Hannah Fry, for The New Yorker, describes the puzzle of Statistics to analyze general patterns used to make decisions for individuals:
There is so much that, on an individual level, we don’t know: why some people can smoke and avoid lung cancer; why one identical twin will remain healthy while the other develops a disease like A.L.S.; why some otherwise similar children flourish at school while others flounder. Despite the grand promises of Big Data, uncertainty remains so abundant that specific human lives remain boundlessly unpredictable. Perhaps the most successful prediction engine of the Big Data era, at least in financial terms, is the Amazon recommendation algorithm. It’s a gigantic statistical machine worth a huge sum to the company. Also, it’s wrong most of the time.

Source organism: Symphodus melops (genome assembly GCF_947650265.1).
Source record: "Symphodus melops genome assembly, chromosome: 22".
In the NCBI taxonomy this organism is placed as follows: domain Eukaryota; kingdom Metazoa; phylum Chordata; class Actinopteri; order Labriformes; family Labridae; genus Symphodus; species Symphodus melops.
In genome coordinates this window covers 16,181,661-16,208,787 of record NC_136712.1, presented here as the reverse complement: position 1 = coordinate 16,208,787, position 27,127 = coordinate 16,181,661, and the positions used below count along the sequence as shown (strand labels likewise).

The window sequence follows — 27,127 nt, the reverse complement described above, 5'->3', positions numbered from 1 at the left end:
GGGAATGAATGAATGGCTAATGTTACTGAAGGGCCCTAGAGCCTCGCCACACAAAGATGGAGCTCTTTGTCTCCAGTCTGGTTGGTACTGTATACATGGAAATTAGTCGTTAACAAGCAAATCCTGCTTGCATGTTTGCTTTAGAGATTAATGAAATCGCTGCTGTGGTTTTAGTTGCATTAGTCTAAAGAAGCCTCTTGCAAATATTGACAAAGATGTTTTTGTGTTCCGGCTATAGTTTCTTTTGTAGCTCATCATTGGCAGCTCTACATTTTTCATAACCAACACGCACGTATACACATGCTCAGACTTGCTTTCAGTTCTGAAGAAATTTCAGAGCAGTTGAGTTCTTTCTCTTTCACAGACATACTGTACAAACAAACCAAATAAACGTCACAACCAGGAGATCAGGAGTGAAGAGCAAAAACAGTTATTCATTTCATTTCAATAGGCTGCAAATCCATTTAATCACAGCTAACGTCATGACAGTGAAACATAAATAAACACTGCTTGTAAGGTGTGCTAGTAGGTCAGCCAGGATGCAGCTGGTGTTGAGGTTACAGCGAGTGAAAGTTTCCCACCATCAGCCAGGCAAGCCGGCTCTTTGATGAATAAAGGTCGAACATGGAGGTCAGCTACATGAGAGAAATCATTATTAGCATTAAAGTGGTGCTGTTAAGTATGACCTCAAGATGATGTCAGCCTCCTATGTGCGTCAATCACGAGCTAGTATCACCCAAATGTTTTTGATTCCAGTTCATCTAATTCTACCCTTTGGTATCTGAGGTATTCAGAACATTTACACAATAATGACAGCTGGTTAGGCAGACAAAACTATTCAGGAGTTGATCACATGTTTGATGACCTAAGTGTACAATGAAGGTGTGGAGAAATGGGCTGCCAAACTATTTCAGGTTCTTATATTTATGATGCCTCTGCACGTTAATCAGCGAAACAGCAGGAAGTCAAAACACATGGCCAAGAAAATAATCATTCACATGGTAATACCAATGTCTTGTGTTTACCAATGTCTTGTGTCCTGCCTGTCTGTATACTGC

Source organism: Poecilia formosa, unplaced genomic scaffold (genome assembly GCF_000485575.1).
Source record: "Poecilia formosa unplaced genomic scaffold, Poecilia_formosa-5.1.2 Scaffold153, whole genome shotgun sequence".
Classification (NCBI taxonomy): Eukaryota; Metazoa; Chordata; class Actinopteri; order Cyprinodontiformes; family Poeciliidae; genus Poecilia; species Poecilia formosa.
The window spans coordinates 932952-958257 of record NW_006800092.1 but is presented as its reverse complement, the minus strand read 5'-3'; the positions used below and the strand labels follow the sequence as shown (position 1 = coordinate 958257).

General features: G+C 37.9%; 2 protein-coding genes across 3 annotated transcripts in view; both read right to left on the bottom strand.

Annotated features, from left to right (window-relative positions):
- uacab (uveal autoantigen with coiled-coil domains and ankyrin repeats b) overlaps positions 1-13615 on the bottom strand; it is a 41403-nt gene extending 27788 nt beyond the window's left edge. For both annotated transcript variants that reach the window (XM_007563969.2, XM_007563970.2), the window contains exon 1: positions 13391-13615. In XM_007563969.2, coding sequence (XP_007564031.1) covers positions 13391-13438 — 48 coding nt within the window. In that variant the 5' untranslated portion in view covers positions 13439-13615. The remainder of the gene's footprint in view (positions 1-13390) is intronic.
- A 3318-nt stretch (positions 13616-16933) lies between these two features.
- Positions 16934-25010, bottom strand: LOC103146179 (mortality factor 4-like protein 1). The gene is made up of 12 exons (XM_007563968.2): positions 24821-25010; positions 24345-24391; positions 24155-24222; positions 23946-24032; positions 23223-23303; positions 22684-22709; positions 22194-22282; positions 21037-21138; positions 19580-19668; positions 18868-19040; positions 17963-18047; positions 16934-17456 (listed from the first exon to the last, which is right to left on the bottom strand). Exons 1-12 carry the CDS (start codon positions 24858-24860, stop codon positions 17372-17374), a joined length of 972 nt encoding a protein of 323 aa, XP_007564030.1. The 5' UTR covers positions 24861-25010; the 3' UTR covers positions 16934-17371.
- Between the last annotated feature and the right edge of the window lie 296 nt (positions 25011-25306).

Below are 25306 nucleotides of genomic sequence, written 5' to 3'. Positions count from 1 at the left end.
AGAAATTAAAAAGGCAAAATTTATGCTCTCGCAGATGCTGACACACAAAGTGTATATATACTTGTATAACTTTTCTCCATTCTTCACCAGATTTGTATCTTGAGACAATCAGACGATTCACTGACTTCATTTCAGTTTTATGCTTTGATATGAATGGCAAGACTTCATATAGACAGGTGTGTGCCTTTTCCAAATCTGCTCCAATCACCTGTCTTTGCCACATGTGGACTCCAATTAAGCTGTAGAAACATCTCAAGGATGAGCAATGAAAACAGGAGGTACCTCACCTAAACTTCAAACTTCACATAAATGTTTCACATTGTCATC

Be sure to read this one. I especially liked the examples used to explain statistical concepts that sometimes feel mechanical in stat 101.